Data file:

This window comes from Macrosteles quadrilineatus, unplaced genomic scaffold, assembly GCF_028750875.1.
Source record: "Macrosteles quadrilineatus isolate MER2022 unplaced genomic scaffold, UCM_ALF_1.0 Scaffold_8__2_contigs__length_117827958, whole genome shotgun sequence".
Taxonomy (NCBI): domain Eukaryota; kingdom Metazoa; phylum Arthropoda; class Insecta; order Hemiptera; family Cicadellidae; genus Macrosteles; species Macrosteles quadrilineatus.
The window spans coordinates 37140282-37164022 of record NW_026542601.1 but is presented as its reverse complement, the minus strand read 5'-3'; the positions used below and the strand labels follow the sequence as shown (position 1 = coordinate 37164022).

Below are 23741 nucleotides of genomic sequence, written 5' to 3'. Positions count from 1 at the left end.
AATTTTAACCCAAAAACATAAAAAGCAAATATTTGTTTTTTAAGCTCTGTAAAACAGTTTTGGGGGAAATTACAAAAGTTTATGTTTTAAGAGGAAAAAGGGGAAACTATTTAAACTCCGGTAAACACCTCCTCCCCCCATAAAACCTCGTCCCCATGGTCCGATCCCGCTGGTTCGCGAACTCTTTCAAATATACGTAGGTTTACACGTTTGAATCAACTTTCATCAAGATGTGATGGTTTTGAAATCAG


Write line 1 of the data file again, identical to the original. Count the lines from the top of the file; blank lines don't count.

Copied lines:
This window comes from Macrosteles quadrilineatus, unplaced genomic scaffold, assembly GCF_028750875.1.